I believe the "Helix" forensic toolkit has the ability to perform an "online" clone of a drive while the drive is active. You download an ISO image, burn it to a CD, and put the CD in the machine. There is a Windows app that can take an image. http://www.e-fense.com/helix/ As an aside .. you can also boot from the CD, which starts Linux from the CD and has all kinds of neat tools. Additionally -- I suggest taking screen prints of the "Add/Remove programs" screen, printing a list of folders in the "Program Files" directory, and copying the data off, so that if you have to you can rebuild. At worst, I suggest using Windows Backup to take a backup of the drive. Good luck .. glad you can deal with this with the machine still running. On 12/5/06, Chuck Lewis <chuck.lewis@xxxxxxxxxxxxx> wrote:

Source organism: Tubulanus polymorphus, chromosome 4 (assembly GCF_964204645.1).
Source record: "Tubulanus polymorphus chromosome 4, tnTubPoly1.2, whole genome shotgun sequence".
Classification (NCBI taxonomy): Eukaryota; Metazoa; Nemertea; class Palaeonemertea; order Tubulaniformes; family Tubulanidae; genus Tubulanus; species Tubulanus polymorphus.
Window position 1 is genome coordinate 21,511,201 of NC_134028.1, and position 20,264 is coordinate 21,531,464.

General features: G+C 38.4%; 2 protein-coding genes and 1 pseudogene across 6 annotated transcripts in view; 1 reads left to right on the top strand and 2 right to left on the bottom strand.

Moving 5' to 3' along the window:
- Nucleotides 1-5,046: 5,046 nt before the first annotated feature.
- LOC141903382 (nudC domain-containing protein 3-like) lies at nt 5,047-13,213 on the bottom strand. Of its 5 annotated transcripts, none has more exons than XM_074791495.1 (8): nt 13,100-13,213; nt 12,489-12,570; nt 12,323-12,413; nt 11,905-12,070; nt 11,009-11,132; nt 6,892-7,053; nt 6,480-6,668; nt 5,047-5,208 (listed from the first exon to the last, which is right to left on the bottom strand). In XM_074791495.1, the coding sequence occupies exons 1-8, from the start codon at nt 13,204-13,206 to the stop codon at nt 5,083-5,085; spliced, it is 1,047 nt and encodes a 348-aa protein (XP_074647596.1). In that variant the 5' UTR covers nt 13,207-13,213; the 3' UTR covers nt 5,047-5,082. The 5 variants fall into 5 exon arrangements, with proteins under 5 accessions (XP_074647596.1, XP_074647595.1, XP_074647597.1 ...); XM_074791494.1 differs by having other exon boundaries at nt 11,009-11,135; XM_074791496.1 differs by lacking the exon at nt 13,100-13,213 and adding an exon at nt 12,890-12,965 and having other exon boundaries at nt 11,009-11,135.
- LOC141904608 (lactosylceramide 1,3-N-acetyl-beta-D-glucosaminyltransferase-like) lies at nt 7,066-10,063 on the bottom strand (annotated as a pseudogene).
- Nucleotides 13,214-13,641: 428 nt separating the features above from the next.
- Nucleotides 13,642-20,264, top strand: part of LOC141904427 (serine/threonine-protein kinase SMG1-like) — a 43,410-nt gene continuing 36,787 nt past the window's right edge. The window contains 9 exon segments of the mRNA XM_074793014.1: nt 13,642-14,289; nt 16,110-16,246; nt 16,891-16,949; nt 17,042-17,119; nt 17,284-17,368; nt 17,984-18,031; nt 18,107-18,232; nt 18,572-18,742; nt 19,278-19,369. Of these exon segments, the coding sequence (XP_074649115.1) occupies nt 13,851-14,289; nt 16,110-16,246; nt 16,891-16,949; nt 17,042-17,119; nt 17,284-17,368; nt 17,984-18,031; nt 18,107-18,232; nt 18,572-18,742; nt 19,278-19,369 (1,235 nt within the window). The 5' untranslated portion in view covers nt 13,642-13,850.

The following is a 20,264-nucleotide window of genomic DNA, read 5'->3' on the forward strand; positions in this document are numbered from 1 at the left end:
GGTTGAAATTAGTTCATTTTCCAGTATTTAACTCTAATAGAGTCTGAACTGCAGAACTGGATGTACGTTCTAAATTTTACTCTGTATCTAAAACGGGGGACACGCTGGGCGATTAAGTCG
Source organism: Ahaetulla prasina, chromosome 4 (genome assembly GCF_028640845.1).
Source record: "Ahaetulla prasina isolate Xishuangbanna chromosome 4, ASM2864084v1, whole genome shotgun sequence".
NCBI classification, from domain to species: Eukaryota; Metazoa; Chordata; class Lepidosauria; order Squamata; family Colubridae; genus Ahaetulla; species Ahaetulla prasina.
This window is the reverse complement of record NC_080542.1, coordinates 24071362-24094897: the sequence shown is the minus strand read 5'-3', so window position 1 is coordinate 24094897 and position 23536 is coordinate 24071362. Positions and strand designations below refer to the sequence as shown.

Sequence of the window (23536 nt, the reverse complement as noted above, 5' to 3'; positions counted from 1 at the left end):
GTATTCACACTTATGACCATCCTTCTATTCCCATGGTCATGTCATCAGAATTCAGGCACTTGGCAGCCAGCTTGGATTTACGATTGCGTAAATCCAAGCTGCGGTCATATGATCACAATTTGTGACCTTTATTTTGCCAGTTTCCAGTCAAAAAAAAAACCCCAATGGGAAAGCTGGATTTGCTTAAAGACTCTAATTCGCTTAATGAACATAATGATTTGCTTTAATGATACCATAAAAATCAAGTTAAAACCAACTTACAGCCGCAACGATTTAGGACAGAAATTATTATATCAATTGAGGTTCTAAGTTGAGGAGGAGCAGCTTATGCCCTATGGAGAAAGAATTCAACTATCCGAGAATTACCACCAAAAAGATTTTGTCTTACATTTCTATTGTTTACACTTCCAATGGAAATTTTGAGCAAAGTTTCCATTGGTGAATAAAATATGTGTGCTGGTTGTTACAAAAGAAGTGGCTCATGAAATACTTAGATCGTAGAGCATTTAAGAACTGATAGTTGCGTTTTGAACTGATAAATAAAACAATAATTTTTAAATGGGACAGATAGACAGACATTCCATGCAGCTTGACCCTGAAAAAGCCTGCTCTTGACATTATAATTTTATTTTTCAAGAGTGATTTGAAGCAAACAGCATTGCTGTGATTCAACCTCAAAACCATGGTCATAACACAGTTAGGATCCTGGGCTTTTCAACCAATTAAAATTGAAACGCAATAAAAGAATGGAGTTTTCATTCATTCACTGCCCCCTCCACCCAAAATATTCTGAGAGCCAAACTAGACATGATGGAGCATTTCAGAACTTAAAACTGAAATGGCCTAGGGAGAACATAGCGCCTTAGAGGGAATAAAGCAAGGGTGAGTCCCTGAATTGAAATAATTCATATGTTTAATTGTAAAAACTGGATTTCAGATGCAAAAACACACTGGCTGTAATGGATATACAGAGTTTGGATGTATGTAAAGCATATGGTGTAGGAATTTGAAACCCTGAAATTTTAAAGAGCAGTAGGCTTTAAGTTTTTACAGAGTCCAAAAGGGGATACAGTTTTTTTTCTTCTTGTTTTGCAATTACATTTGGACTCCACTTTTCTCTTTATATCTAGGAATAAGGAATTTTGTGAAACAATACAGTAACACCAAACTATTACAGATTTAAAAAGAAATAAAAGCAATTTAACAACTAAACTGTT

I'll chime in with something I learned that should open some eyes. I think I even posted it here earlier this year, or was that last year ? Time sure flies :-) Anyway, through the years and at two different jobs and all kinds of PC hard drive failures and with all kinds of disk recovery tools our track record of recovering a drive was dismal. It would happen from time to time but very rarely. Then I downloaded Knoppix and low and behold it could read a drive that the PC tools could not ! And we got stuff of off a "failed" hard drive just fine. I then went back and tried it on other "PC tools said dead" hard drives and guess what ? They were readable with Knoppix. So what the heck to you make of that ? Windows somehow marking a drive as bad and the various tools not being able to get around that ? And Knoppix can ? Chuck -----Original Message----- From: pctech-bounces@xxxxxxxxxxxx [mailto:pctech-bounces@xxxxxxxxxxxx] On Behalf Of qsrvbas@xxxxxxxxxxxx Sent: Monday, December 04, 2006 10:36 PM To: pctech@xxxxxxxxxxxx Subject: [PCTECH] Disk imminent failure handling I've got a PC that reports a "S.M.A.R.T. Bad, backup and replace" message at boot-up time. I know that this is a result of predictive failure analysis and that I need to get the existing drive out of there and put another in its place, but I'm not sure of exactly how it ought to be done. The drive is a Hitachi 160GB Serial ATA and I have a replacement. That drive is in fact currently physically installed as SATA2, but I'm not yet willing to power the PC back up to install the drive logically. That's because I don't really know what the steps should be anyway. The original drive was partitioned off as 20GB, 30GB and 70GB partitions giving three logical drives. All three partitions have been (apparently) successfully backed up into files in my AS/400's IFS. The PC runs a fully patched Win2K. It's possible that the PC will boot and run off of the 'bad' drive for another few months, or it might fail as soon as I start it back up again. Once the three backups completed, I wasn't quite so nervous. I _really_ don't want to run through the whole Win2K install and all of the downloads/patches, but I suppose it could be done. Does anybody have any experience to pass on? Thanks for any advice on procedures. Tom -- This is the PC Technical Discussion for iSeries Users (PcTech) mailing list To post a message email: PcTech@xxxxxxxxxxxx To subscribe, unsubscribe, or change list options, visit: http://lists.midrange.com/mailman/listinfo/pctech or email: PcTech-request@xxxxxxxxxxxx Before posting, please take a moment to review the archives at http://archive.midrange.com/pctech.
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